The persistence of an already rare aquatic insect, the western glacier stonefly, is being imperiled by the loss of glaciers and increased stream temperatures due to climate warming in mountain ecosystems, according to a new study released in Freshwater Science.
Rare Insect Found Only in Glacier National Park
Imperiled by Melting Glaciers
BOZEMAN, Mont. – The persistence of an already rare aquatic insect, the western glacier stonefly, is being imperiled by the loss of glaciers and increased stream temperatures due to climate warming in mountain ecosystems, according to a new study released in Freshwater Science.
In the study, scientists with the U.S. Geological Survey, Bucknell University, and the University of Montana illustrate the shrinking habitat of the western glacier stonefly (Zapada glacier) associated with glacial recession using data spanning from 1960 – 2012. The western glacier stonefly is only found in Glacier National Park and was first identified in streams there in 1963.
In a two year period beginning in 2011, scientists resampled six streams throughout the stonefly’s historical range and, using species identification and genetic analysis, found the western glacier stonefly in only one previously occupied stream and in two new locations at higher elevations.
For scientists, the concern is not just about this single species, since the stonefly is representative of an entire, unique ecosystem.
“Many aquatic species are considered vulnerable to climate change because they are cold water dependent and confined to mountaintop streams immediately below melting glaciers and permanent snowfields,” said Joe Giersch, project leader and USGS scientist. “Few studies have documented changes in distributions associated with temperature warming and glacial recession, and this is the first to do so for an aquatic species in the Rockies.”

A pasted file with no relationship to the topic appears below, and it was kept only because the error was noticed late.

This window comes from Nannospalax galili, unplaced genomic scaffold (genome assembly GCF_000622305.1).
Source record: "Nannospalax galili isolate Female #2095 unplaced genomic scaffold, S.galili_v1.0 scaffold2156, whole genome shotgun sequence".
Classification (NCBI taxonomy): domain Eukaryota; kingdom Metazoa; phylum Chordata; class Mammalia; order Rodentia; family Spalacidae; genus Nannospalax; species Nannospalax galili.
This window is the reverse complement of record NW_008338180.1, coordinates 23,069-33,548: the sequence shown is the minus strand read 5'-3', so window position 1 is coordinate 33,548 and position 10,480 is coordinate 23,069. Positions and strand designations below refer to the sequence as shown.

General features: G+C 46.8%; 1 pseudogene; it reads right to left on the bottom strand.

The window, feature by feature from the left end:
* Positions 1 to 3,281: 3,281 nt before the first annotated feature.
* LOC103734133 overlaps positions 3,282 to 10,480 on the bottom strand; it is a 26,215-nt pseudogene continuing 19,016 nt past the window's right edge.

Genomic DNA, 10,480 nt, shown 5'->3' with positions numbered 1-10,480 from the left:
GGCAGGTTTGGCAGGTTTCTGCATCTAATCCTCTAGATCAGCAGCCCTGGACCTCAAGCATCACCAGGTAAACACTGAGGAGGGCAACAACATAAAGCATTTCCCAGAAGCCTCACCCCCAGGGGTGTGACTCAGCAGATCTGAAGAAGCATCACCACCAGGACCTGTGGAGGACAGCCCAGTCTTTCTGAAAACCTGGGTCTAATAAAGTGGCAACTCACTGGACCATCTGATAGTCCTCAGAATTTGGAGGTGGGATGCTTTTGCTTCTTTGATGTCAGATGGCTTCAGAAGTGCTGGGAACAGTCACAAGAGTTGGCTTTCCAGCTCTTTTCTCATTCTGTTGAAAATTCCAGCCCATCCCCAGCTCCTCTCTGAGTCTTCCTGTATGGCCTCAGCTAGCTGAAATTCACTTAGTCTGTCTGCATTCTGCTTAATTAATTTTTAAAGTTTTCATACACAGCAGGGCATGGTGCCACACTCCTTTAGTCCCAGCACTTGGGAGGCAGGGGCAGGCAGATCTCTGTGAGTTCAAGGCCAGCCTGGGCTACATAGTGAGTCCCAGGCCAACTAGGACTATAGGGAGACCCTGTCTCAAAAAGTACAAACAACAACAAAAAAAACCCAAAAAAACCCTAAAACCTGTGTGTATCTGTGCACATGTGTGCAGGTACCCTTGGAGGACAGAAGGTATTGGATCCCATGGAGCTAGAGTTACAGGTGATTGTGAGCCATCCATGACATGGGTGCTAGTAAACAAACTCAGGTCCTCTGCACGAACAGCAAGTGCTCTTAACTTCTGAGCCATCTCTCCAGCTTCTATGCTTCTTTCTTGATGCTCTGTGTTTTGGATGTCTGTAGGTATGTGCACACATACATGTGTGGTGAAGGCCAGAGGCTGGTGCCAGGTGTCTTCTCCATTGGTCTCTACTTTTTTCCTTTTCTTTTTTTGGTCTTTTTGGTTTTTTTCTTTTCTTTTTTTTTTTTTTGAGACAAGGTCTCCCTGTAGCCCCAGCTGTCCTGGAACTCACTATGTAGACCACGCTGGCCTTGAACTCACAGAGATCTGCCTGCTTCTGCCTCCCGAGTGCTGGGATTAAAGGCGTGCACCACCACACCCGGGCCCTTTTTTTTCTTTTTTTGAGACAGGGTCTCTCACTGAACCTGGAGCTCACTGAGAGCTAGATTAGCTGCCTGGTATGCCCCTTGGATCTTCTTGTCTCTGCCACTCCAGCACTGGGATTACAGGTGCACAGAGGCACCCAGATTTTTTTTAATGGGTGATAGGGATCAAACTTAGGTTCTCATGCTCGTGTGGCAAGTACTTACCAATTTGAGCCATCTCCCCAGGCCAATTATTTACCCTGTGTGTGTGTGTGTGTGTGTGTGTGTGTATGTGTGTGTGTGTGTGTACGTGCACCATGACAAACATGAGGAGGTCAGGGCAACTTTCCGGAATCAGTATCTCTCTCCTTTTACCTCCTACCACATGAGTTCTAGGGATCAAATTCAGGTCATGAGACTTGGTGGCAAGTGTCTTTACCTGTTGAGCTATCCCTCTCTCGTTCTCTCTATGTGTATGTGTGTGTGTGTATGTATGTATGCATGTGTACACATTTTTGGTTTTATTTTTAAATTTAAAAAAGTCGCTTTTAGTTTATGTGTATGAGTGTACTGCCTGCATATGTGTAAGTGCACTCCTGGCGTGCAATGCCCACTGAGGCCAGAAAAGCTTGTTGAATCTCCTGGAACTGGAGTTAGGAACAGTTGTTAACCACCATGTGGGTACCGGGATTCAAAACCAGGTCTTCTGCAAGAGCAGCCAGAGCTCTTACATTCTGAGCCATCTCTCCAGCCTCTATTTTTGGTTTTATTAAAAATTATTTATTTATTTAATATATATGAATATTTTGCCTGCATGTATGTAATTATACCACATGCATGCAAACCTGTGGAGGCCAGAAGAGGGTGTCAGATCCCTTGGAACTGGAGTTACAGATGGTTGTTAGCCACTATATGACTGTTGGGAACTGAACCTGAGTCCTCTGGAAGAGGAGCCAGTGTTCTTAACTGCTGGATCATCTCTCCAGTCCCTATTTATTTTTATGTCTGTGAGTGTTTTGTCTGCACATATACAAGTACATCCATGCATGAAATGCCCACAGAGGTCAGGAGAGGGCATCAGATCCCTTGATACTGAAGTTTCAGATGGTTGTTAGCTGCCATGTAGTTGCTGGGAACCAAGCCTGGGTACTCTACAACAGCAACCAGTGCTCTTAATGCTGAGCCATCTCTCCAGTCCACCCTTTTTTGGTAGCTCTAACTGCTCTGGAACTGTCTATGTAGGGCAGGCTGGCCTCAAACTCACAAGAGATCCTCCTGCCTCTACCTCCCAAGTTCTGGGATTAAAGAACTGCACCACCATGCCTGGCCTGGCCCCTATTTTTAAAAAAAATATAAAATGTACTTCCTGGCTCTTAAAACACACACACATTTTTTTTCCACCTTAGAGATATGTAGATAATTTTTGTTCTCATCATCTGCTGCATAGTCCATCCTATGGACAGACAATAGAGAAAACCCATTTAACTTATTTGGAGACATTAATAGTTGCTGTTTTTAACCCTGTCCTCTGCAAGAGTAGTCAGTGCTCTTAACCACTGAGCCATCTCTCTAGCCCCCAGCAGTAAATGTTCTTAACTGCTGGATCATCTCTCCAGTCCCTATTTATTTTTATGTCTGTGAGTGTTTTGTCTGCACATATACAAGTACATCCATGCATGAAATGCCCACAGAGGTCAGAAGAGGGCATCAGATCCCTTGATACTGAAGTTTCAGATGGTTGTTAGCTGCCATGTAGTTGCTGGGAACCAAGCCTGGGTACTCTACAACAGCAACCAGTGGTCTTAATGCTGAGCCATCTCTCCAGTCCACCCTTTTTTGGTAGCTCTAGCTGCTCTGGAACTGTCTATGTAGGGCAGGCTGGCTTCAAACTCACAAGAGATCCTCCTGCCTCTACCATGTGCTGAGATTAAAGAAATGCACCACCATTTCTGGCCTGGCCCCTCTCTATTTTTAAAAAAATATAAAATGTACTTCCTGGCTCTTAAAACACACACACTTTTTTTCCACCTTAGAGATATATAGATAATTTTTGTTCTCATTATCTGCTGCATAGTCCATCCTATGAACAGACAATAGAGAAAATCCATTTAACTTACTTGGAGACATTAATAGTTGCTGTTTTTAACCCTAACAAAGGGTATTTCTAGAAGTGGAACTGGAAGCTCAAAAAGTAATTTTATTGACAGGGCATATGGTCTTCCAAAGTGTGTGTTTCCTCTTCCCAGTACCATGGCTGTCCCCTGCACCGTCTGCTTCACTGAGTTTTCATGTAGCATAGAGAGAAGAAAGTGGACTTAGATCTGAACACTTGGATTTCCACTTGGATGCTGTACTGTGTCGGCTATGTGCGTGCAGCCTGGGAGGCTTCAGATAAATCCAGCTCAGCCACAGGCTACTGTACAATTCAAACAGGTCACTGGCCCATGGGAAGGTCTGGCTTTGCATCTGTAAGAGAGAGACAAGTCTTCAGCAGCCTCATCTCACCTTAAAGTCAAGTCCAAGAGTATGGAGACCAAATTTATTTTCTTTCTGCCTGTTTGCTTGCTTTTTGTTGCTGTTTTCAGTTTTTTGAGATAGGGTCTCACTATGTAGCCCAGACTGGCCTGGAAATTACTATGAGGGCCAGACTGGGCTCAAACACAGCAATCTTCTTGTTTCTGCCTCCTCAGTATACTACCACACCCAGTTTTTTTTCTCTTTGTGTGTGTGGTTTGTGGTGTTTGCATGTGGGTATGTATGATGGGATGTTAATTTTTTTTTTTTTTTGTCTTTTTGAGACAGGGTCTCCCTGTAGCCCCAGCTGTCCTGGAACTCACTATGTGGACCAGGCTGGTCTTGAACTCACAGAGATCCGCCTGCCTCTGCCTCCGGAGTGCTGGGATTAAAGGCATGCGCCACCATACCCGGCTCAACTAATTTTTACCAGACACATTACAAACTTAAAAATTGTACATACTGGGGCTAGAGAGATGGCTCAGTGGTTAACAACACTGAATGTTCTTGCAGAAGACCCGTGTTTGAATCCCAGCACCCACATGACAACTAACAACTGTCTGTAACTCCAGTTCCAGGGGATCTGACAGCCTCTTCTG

The glaciers in Glacier National Park are predicted to disappear by 2030 and the western glacier stonefly is responding by retreating upstream in search of higher, cooler alpine stream habitats directly downstream of disappearing glaciers, permanent snowfields and springs in the park.
“Soon there will be nowhere left for the stonefly to go,” said Giersch.
USGS conducted this US FWS-funded research, in part, because the stonefly was petitioned for inclusion under the U.S. Endangered Species Act, and more information was needed on its status and distribution to make that determination.
“There are a handful of other coldwater dependent alpine aquatic species here in Glacier that are at risk of extinction due to the loss of permanent snow and ice. Under a warming climate, the biodiversity of unique aquatic alpine species – not just in Glacier, but worldwide – is threatened, and warrants further study,” said Giersch.
Results from the study will be featured in the upcoming issue of Freshwater Science. The article is titled “Climate –induced range contraction of a rare alpine invertebrate” and can be viewed at the following web site.